In fairness to Eddie, this monologue is entirely devoid of laughs and while it serves the purpose of introducing a weapon that Eddie will use later in the film, the weapon is a gag and not a very funny one. The weapon in question is used not in the final showdown of the movie, but as a brief, needless side quest where it malfunctions and then over-performs the task of taking out a random henchman. The gag is that the gun has a lot of needless features like a microwave, a net that fails its function, and a radio that gets turned on. The song on the radio is meant to be a punchline but the song is so generic and forgettable that the joke doesn't land.

Can I go now?

The plot of Beverly Hills Cop 3 is not important. The movie reflects this by barely mentioning the plot. A vehicle gets stolen in Detroit and cut to Axel in Beverly Hills going to see his friend Billy Rosewood (Judge Reinhold). What made Axel go to L.A? The movie doesn't bother to tell us. It's fair to assume he was going there just from the title, but, at the very least, each of the previous movies gave Axel a reason to go to Beverly Hills via some sort of established link in the case he's investigating in Detroit. Beverly Hills Cop 3 is so lazy that the editor appears to have thrown up their hands and just cut to Axel in Beverly Hills and, oh by the way, the bad guys are here also.

I don't need to over-egg the recipe here; Beverly Hills Cop 3 is a terrible movie. The only interesting aspect of the movie, for me, is related to a piece of backstage gossip. Apparently, Eddie Murphy and John Landis had a severe falling out during the making of the movie. On IMDB, they cite an interview in which Eddie Murphy said that he would work with John Landis again as soon as Vic Morrow works with John Landis again. If you know, you know, that is a dark joke and a truly sick burn You can follow this link to understand the context of that cutting insult.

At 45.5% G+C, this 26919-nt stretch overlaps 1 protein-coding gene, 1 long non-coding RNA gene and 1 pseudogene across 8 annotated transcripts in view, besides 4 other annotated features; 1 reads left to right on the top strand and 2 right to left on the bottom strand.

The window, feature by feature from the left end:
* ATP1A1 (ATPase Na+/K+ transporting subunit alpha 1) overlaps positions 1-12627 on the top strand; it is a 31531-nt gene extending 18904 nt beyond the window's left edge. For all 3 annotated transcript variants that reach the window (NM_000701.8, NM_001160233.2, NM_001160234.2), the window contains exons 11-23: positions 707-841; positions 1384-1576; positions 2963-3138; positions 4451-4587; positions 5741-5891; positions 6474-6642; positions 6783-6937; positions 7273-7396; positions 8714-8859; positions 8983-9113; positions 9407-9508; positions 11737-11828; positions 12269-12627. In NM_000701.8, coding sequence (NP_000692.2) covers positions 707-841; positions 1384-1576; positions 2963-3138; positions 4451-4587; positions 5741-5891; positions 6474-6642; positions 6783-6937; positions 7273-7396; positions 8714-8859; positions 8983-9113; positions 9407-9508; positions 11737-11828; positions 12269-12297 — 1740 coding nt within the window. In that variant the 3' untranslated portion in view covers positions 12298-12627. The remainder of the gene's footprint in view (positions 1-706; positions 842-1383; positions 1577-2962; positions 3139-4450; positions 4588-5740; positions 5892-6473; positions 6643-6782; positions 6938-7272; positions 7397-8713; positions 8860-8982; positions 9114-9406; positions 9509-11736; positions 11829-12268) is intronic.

Beverly Hills Cop 3 is the subject of the newest edition of the I Hate Critics 1994 Podcast, a spinoff of the I Hate Critics Movie Review Podcast. Each week, I subject Gen-Z'er M.J and Gen X'er Amy, to a movie that was released in theaters 30 years ago that week. The goal is to examine how movies and popular culture have changed in just the last 30 years. You can listen to the I Hate Critics 1994 Podcast on the I Hate Critics Movie Review Podcast feed wherever you listen to podcasts. If you're wondering whether Amy, M.J, and I are aware of Beverly Hills Cop 4 coming to Netflix this summer? Yes, and we are significantly unexcited about it.

Find my archive of more than 20 years and more than 2000 movie reviews at Find my modern review archive on my Vocal Profile, linked here. Follow me on Twitter at PodcastSean. Follow the archive blog on Twitter at SeanattheMovies. Listen to me talk about movies on the I Hate Critics Movie Review Podcast. If you have enjoyed what you have read, consider subscribing to my writing on Vocal. If you'd like to support my writing, you can do so by making a monthly pledge or by leaving a one time tip. Thanks!


About the Creator

Sean Patrick

Hello, my name is Sean Patrick He/Him, and I am a film critic and podcast host for the I Hate Critics Movie Review Podcast I am a voting member of the Critics Choice Association, the group behind the annual Critics Choice Awards.